Do you need a spiritual self-care practice? Here's how you can easily start one today.

Updated: May 29, 2020

There is a lot of attention today around the concept of self-care. Running a hot bath, taking a vacation, going to a yoga class or taking your dog for a walk…all of these things are touted as positive actions you can take each day to improve your emotional and physical health and wellness.

The trouble is, while all of these things are great, we often don’t make adequate time for them. Sometimes we even struggle to really let go and enjoy ourselves while we are in the act of doing them. This happens even when we know that caring for ourselves helps us. Why is that?

Frequency and routine are important for many things. Just ask the doctor you hire to deliver your baby, or the mechanic you pay to fix that funny noise your car is making. We trust these helpers we use and need every day, because they have practiced what they do and they have done it with enough frequency to be better at it than you.

We want the best in other avenues of our life, and we are more than willing to spend the time or exert the effort for many other things. If you have ever tried to choose a movie Netflix, make a large financial purchase like a laptop or car, or help someone you care about; you know what it feels like to give something your attention and energy.

Why is it then, that the ultimate act in self-love, taking care of our own selves, so often falls to wayside?

YOU also have to be on that list of things you put care into if you want to live the life you wish for.

Awareness of the importance of self-care isn’t a guarantee of actual practice. Establishing a habit and routine are helpful, but they can take time to get going. Some science suggests that it can take over 2 months to create a new habit.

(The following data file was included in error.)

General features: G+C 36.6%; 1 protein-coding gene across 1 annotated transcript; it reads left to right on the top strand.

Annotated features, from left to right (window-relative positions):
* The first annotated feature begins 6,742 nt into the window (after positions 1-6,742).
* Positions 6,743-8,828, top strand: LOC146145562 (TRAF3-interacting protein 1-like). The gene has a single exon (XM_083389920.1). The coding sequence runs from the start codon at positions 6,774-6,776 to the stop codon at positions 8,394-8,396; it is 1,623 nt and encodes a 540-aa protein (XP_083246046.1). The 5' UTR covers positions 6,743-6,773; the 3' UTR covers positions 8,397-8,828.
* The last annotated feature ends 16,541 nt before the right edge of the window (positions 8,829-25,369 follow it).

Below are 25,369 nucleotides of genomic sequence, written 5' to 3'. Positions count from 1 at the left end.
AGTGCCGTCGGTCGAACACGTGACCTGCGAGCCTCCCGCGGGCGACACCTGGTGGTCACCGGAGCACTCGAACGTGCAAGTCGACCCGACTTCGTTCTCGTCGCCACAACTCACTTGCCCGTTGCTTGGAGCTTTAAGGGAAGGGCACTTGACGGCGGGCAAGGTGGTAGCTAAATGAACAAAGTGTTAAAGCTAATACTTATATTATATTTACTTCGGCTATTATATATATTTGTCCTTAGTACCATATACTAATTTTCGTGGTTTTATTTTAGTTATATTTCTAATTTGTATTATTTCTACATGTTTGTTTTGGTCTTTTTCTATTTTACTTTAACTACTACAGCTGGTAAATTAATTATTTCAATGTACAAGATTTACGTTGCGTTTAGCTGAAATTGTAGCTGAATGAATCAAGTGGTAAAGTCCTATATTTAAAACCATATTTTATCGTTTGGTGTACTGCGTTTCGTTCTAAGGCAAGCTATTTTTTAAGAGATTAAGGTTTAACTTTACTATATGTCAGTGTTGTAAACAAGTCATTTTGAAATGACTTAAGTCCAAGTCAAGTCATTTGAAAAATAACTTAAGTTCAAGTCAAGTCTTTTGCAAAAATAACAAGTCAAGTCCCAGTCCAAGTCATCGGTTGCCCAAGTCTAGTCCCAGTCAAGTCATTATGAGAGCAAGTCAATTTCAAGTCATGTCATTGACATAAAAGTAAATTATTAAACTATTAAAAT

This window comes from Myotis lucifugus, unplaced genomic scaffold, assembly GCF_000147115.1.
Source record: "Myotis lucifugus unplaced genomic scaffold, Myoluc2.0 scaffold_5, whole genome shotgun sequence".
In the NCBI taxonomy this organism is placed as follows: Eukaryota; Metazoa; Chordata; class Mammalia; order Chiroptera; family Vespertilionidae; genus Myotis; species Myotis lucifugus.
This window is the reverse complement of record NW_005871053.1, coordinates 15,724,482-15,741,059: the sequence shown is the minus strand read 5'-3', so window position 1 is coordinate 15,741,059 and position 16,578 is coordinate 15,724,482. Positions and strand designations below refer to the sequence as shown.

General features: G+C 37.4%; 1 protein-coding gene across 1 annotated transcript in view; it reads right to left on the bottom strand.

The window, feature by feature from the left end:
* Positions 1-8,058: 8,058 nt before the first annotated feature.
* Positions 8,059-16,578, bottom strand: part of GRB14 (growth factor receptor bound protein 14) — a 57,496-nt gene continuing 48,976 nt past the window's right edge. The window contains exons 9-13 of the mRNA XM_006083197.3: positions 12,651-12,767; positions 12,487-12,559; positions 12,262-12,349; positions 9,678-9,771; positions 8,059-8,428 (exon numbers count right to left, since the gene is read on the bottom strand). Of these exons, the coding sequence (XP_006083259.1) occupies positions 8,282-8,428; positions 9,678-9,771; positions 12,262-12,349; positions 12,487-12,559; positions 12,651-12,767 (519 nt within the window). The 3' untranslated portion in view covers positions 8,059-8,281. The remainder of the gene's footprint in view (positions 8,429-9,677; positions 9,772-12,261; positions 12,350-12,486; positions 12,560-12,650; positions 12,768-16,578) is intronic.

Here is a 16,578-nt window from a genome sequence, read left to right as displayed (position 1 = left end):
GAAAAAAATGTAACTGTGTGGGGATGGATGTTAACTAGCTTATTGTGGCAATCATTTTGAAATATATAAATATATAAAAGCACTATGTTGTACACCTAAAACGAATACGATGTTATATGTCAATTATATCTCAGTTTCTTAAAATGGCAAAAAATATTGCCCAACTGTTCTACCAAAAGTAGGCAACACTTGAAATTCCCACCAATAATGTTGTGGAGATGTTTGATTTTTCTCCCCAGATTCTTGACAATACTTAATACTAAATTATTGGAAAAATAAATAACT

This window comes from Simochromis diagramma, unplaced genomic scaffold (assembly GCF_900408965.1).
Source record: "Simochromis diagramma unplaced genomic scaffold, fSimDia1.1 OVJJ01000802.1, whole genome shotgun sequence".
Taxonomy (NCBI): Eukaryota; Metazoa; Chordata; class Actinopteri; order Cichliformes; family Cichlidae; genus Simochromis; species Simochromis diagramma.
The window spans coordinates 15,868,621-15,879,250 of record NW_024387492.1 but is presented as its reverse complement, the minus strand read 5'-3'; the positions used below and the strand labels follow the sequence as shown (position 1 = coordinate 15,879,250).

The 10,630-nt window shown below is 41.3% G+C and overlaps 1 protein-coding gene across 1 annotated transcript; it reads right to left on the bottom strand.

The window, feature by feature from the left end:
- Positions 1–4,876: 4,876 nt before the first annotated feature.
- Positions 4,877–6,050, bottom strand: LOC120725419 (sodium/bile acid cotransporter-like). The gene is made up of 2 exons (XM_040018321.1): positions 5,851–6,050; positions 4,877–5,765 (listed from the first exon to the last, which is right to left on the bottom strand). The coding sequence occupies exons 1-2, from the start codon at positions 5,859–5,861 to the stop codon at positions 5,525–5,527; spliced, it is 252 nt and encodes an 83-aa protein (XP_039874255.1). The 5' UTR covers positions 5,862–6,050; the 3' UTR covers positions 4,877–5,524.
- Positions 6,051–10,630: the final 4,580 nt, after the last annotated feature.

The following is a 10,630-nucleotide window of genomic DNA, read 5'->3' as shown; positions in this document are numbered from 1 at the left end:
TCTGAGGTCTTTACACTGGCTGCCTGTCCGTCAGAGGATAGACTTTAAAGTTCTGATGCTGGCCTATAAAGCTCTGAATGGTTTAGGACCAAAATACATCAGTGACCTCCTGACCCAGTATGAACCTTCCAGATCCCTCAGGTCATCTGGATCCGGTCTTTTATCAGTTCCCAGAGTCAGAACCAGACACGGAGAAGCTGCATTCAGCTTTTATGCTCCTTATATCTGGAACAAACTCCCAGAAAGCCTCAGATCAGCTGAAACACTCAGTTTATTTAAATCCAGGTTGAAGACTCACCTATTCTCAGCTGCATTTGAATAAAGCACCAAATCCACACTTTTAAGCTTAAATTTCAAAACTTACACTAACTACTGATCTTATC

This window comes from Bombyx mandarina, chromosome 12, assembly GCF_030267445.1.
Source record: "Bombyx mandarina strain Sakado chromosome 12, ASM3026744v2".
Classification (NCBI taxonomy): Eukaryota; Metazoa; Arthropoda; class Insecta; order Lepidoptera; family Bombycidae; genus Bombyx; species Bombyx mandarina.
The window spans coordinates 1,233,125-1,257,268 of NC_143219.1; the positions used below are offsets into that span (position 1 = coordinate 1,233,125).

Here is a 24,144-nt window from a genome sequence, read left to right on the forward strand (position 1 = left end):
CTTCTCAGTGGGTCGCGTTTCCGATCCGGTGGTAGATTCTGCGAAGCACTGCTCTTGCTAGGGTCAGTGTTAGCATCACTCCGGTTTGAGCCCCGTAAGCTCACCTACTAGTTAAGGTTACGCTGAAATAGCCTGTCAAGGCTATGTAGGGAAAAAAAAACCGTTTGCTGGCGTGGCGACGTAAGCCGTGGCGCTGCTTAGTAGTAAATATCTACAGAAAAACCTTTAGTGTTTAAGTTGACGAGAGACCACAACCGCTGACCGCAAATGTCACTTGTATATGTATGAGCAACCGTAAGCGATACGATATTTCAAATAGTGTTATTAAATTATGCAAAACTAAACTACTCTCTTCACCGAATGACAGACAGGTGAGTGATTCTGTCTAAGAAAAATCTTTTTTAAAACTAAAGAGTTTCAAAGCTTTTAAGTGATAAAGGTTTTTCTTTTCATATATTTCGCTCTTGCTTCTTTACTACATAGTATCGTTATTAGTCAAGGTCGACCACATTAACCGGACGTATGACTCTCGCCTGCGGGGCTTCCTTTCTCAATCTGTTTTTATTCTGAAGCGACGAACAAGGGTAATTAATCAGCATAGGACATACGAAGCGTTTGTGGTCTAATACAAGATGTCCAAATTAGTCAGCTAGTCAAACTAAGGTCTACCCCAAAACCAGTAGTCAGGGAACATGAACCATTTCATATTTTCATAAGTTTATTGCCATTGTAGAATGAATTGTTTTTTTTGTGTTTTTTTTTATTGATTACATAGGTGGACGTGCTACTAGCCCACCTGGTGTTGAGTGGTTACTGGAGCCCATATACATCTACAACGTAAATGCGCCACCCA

So…while those gym memberships are lapsing and you can’t remember the last time you flossed your teeth, I would suggest a change in perspective.

Instead of trying to make yourself do all the things you already know are good for you, like exercising, practicing good dental hygiene or spending more time with your family, begin to take a few moments each morning when you wake to ask yourself what you need today.

This doesn’t have to be a long or complex process and there shouldn’t really be any thinking involved. Just like if you were to ask someone else a question, if you are doing it right, you should simply be listening, just being totally present to what they are saying. Then, afterwards, you can start the thinking on how or what should be done to accomplish those things.

Just sit quietly and peacefully taking a few deep, centering breaths in and out.

Ask yourself:“What do I need today?” Or maybe “What do I need in this moment?” If you are prepared to listen to and then act on the response that comes, you will have taken a massive step forward in your personal spiritual self-care practice.

Spiritual self-care is taking care of the whole of you, the part of you that is bigger than your physical body’s need for movement and rest, deeper than your mind’s need to process thoughts and feel emotions; the you that is more than the sum of its all parts. Looking at a photo of you or talking to someone who knows you about you, are ways of seeing and understanding you, but they are not you. Spiritual self-care takes its best form when you integrate all parts of yourself, by becoming deeply honest with what you truly need.

From this balanced place, the right life choices, dietary decisions and healthy emotional attitudes are much clearer and easy to undertake.

When you get quiet, and you know probably somewhat what this feels like for you, you can directly tune-in to the whole and true self that knows the answers to your big questions and what to do to help you feel well. You are always of course connected to this part of you, because it is you, but the busyness and stress of daily life can easily force us to become disconnected.

Try a short time with this daily practice, to see if it fits well for you. Our experiences may be unique but they are also often universal. If this post moves you, please share it! Reach out in the comments and let other readers know your perspective. This is how we all BLOOM together.

#mindfulliving #selfcare #spiritualselfcare #healthyhabits #mindfulness #coronavirus #covid19

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